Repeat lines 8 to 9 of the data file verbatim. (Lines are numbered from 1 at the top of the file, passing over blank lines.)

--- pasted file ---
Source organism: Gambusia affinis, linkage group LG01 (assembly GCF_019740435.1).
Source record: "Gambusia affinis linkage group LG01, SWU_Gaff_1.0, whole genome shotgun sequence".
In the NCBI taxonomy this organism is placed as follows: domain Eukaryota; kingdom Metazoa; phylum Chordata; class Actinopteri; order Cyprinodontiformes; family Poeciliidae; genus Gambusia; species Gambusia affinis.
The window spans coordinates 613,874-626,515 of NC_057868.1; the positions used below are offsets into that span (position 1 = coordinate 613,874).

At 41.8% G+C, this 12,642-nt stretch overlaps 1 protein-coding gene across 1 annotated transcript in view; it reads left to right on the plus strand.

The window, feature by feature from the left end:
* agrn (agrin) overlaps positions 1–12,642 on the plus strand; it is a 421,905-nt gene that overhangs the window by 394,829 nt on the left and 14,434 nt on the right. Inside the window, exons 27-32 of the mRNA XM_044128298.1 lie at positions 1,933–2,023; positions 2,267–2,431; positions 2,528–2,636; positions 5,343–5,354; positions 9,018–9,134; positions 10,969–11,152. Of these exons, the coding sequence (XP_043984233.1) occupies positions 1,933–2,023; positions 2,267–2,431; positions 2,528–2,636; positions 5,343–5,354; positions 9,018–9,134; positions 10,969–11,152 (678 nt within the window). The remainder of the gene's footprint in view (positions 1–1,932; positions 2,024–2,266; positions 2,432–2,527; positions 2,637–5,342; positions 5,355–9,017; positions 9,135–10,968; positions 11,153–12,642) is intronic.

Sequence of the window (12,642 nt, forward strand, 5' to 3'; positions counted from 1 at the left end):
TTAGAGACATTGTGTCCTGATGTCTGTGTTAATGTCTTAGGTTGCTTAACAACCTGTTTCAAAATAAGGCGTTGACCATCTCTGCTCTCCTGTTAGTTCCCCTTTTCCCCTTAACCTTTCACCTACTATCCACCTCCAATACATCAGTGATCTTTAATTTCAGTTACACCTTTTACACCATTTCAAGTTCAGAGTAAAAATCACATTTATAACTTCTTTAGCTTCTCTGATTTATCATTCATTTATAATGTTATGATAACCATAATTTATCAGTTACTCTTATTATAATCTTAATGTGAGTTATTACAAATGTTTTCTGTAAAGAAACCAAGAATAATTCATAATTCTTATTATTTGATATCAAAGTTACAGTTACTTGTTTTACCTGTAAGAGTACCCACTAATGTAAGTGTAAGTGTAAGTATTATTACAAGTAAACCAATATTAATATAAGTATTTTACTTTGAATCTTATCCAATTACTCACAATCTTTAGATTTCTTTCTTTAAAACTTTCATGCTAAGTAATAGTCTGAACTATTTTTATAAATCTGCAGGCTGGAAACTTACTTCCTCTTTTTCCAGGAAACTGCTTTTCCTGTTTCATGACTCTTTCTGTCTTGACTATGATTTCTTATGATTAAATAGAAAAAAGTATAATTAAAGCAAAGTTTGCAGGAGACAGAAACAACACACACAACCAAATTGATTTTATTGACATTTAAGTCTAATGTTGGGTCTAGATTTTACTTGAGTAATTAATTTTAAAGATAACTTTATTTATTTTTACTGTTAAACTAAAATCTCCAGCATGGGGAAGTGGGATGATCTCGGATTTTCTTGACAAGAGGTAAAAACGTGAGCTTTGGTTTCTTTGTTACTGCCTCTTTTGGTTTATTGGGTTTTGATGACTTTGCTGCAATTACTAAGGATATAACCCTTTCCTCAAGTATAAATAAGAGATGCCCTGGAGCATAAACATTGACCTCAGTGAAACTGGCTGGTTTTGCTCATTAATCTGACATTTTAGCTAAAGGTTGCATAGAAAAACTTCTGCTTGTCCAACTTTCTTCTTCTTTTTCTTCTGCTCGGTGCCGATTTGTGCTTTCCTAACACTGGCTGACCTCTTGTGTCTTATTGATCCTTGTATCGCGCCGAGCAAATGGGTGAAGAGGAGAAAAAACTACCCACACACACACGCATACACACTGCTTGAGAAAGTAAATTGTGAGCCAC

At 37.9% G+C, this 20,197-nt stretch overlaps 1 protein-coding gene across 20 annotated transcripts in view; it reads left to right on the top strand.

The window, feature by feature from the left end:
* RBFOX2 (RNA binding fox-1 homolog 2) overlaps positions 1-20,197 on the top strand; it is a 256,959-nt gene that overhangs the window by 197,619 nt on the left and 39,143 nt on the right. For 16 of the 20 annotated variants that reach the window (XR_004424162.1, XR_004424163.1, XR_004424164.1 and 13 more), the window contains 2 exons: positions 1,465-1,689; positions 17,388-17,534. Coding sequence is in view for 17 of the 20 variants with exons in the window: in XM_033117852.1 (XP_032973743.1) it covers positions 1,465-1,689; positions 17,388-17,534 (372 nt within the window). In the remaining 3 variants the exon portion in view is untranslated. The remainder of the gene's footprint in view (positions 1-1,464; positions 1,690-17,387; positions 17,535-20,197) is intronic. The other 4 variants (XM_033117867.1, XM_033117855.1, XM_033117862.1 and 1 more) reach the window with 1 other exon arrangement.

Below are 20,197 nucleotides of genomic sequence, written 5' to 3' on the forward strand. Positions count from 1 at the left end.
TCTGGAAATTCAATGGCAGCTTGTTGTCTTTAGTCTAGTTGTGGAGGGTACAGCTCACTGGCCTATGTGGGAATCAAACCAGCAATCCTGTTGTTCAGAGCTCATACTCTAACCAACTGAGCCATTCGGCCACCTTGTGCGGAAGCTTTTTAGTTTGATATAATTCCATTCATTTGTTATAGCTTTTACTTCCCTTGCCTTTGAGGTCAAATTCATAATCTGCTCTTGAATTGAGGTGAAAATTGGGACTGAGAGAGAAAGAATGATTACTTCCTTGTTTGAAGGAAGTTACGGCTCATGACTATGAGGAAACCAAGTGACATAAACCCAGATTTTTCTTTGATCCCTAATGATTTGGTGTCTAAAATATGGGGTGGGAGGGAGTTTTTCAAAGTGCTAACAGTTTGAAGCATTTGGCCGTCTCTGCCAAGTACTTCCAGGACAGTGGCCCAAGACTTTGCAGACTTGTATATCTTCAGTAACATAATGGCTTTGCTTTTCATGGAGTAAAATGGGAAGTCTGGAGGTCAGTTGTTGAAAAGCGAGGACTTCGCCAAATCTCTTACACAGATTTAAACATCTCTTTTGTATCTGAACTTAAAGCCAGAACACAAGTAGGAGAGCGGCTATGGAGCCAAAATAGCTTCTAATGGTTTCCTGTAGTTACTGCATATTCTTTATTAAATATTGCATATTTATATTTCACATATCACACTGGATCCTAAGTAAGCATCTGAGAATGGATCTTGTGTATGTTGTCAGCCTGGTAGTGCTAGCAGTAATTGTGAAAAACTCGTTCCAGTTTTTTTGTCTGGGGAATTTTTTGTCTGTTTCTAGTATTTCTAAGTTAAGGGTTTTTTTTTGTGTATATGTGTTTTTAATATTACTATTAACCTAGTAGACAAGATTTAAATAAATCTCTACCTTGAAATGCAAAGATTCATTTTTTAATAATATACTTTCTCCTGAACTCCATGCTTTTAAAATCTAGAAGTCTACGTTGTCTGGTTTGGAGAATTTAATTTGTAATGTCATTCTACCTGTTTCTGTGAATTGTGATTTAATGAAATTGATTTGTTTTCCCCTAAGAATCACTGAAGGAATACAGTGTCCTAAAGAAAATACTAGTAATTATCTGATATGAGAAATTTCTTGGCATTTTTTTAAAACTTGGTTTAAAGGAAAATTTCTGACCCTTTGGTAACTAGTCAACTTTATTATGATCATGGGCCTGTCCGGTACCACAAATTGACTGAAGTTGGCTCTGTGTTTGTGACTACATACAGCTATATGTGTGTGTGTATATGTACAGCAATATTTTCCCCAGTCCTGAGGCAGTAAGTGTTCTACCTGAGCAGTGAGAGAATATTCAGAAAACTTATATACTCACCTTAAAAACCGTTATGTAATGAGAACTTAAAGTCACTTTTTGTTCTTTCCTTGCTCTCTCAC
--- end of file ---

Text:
Sequence of the window (12,642 nt, forward strand, 5' to 3'; positions counted from 1 at the left end):
TTAGAGACATTGTGTCCTGATGTCTGTGTTAATGTCTTAGGTTGCTTAACAACCTGTTTCAAAATAAGGCGTTGACCATCTCTGCTCTCCTGTTAGTTCCCCTTTTCCCCTTAACCTTTCACCTACTATCCACCTCCAATACATCAGTGATCTTTAATTTCAGTTACACCTTTTACACCATTTCAAGTTCAGAGTAAAAATCACATTTATAACTTCTTTAGCTTCTCTGATTTATCATTCATTTATAATGTTATGATAACCATAATTTATCAGTTACTCTTATTATAATCTTAATGTGAGTTATTACAAATGTTTTCTGTAAAGAAACCAAGAATAATTCATAATTCTTATTATTTGATATCAAAGTTACAGTTACTTGTTTTACCTGTAAGAGTACCCACTAATGTAAGTGTAAGTGTAAGTATTATTACAAGTAAACCAATATTAATATAAGTATTTTACTTTGAATCTTATCCAATTACTCACAATCTTTAGATTTCTTTCTTTAAAACTTTCATGCTAAGTAATAGTCTGAACTATTTTTATAAATCTGCAGGCTGGAAACTTACTTCCTCTTTTTCCAGGAAACTGCTTTTCCTGTTTCATGACTCTTTCTGTCTTGACTATGATTTCTTATGATTAAATAGAAAAAAGTATAATTAAAGCAAAGTTTGCAGGAGACAGAAACAACACACACAACCAAATTGATTTTATTGACATTTAAGTCTAATGTTGGGTCTAGATTTTACTTGAGTAATTAATTTTAAAGATAACTTTATTTATTTTTACTGTTAAACTAAAATCTCCAGCATGGGGAAGTGGGATGATCTCGGATTTTCTTGACAAGAGGTAAAAACGTGAGCTTTGGTTTCTTTGTTACTGCCTCTTTTGGTTTATTGGGTTTTGATGACTTTGCTGCAATTACTAAGGATATAACCCTTTCCTCAAGTATAAATAAGAGATGCCCTGGAGCATAAACATTGACCTCAGTGAAACTGGCTGGTTTTGCTCATTAATCTGACATTTTAGCTAAAGGTTGCATAGAAAAACTTCTGCTTGTCCAACTTTCTTCTTCTTTTTCTTCTGCTCGGTGCCGATTTGTGCTTTCCTAACACTGGCTGACCTCTTGTGTCTTATTGATCCTTGTATCGCGCCGAGCAAATGGGTGAAGAGGAGAAAAAACTACCCACACACACACGCATACACACTGCTTGAGAAAGTAAATTGTGAGCCAC